3. copies \\[share]\Windows\rundll32.exe to \\[share]\Windows\run32.exe
4. copies itself to \\[share]\Windows\rundll32.exe
5. when virus is executed from rundll32.exe, it calls run32.exe
1. When installed on a victim machine, W32/Sircam installs a copy of itself
in two hidden files:
+ %SYSTEM%\SCam32.exe + Recycled\SirC32.exe
Installing in Recycled may hide it from anti-virus software since some do
not check this folder by default. Based on external analyses, there is also
a probability that W32/Sircam will copy itself to the %SYSTEM% folder as
ScMx32.exe. In that case, another copy is created in the folder referred to
er\Shell Folders\Startup (the current user's personal startup folder). The
copy created in that location is named Microsoft Internet Office.exe. When
the affected user next logs in, this copy of W32/Sircam will be started
2. The registry entry
rvices\Driver32 is set to %SYSTEM%\SCam32.exe so that W32/Sircam will run
automatically at system startup.
3. The registry entry HKEY_CLASSES_ROOT\exefile\shell\open\command is set to
"C:\Recycled\SirC32.exe" "%1" %*", causing W32/Sircam to execute whenever
another executable is run.
4. A new registry entry, HKEY_LOCAL_MACHINE\Software\SirCam, is created to
store data required by W32/Sircam during execution.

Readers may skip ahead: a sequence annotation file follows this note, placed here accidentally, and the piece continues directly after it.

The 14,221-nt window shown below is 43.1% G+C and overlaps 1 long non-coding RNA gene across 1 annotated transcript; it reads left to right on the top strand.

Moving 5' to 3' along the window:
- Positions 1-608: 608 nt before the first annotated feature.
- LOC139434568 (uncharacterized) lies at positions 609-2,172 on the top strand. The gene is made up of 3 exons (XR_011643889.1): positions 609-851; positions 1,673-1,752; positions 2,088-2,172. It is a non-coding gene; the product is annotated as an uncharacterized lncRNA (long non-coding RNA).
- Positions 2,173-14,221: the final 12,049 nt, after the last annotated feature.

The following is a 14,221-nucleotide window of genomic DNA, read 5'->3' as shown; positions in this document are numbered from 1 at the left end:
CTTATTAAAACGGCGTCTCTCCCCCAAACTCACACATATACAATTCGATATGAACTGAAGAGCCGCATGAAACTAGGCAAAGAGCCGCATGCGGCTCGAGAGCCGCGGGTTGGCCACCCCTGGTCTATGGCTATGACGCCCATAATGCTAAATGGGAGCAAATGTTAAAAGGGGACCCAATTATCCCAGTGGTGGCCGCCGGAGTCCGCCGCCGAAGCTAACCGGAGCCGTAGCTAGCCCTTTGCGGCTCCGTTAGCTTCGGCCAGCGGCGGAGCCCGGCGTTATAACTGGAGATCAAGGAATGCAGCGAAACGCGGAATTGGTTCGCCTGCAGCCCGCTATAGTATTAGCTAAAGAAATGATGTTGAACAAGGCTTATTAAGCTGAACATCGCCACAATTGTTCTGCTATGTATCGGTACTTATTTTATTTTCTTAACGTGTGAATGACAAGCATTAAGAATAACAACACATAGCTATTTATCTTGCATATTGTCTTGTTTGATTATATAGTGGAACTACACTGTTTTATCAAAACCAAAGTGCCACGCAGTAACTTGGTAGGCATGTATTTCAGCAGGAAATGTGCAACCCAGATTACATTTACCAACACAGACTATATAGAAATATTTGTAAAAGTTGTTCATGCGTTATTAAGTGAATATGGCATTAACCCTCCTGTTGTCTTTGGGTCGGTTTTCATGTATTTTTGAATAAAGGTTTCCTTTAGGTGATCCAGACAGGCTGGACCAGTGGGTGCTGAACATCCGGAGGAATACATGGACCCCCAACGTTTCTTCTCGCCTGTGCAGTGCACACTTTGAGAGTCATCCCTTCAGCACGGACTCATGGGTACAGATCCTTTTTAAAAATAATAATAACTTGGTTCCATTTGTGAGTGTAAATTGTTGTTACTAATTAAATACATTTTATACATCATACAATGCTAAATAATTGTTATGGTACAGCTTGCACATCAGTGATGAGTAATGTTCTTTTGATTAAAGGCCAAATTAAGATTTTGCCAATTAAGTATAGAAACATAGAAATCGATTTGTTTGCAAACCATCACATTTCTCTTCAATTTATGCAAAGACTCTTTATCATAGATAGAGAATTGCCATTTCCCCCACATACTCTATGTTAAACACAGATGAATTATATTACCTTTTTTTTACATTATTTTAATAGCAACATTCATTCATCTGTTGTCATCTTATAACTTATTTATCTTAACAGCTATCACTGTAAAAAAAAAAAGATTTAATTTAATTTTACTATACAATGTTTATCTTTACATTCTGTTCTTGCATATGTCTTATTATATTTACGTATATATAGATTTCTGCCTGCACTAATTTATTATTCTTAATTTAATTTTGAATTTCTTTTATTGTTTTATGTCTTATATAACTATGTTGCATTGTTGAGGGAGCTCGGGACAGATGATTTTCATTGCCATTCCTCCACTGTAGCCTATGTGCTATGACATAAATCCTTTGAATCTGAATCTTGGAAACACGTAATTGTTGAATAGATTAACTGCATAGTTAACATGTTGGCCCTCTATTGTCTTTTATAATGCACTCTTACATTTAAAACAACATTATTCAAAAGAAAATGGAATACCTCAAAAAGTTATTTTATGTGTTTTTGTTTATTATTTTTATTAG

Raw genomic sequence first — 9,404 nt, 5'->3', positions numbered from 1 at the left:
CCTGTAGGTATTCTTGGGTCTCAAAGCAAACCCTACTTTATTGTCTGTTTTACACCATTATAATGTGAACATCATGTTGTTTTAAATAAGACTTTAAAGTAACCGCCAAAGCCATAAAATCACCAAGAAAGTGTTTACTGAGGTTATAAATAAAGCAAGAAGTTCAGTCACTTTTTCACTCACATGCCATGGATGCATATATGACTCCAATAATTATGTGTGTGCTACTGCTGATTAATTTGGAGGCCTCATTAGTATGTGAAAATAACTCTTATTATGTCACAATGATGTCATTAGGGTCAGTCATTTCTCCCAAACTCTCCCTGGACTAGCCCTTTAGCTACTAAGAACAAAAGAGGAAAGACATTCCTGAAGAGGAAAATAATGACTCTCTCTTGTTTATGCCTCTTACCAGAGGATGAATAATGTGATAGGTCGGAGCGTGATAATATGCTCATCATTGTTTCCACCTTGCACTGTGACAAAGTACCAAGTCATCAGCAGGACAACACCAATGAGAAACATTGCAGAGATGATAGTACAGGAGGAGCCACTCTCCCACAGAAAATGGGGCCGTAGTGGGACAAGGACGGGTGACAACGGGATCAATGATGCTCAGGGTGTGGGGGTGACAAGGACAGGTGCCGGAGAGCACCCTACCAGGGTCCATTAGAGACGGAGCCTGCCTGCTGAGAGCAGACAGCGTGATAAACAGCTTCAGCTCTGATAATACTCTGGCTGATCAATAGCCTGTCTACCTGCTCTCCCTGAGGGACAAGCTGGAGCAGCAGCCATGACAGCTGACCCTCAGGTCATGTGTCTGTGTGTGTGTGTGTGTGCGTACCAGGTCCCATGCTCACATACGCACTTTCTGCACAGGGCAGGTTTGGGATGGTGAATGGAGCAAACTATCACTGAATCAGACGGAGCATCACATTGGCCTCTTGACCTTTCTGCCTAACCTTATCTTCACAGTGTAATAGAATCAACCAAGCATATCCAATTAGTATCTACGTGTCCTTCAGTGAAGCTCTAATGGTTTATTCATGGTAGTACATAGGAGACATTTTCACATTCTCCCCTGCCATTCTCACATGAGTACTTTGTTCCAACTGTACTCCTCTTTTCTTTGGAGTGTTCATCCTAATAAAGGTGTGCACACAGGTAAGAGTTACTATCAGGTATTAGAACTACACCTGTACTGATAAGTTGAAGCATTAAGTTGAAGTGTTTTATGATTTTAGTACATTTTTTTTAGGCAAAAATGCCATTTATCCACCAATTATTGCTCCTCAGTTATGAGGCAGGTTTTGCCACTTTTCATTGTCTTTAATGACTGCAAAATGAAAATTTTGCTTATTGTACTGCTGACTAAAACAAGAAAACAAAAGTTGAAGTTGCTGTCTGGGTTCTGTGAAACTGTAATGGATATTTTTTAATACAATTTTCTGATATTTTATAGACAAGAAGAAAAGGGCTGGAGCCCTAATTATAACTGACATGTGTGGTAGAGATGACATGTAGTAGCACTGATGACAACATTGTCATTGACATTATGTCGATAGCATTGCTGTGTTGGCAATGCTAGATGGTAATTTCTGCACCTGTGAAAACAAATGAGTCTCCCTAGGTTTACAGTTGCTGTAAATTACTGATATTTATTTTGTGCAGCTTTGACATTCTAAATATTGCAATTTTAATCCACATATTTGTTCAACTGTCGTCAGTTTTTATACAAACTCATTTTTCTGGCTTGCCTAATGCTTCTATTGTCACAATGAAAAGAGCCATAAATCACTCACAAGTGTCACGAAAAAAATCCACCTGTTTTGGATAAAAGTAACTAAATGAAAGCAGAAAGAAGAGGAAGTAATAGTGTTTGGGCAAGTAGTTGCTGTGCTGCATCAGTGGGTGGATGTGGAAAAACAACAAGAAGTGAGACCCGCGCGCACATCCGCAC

5. W32/Sircam searches for filenames with .DOC, .XLS, .ZIP extensions in the
folders referred to by
While the personal folder may vary with configuration, it is often set to
\My Documents or \Windows\Profiles\%username%\Personal. A list of these
files is stored in %SYSTEM%\scd.dll.
6. W32/Sircam attaches its own binary to selected files it finds and stores
the combined file in the Recycled folder.
W32/Sircam can have a direct impact on both the computer which was infected
as well as those with which it communicates over email.
* Breaches of confidentiality: The malicious code will at a minimum search
through select folders and mail potentially sensitive files. This form of
attack is extremely serious since it is one from which it is impossible to
recover. Once a file has been publicly distributed, any potentially
sensitive information in it cannot be retracted.
* Limit Availibility (Denial of Service)
+ Fill entire hard drive: Based on external analyses, on any given day,
there is a probability that it will create a file named
C:\Recycled\sircam.sys which consumes all free space on the C: drive. A full
disk will prevent users from saving files to that drive, and in certain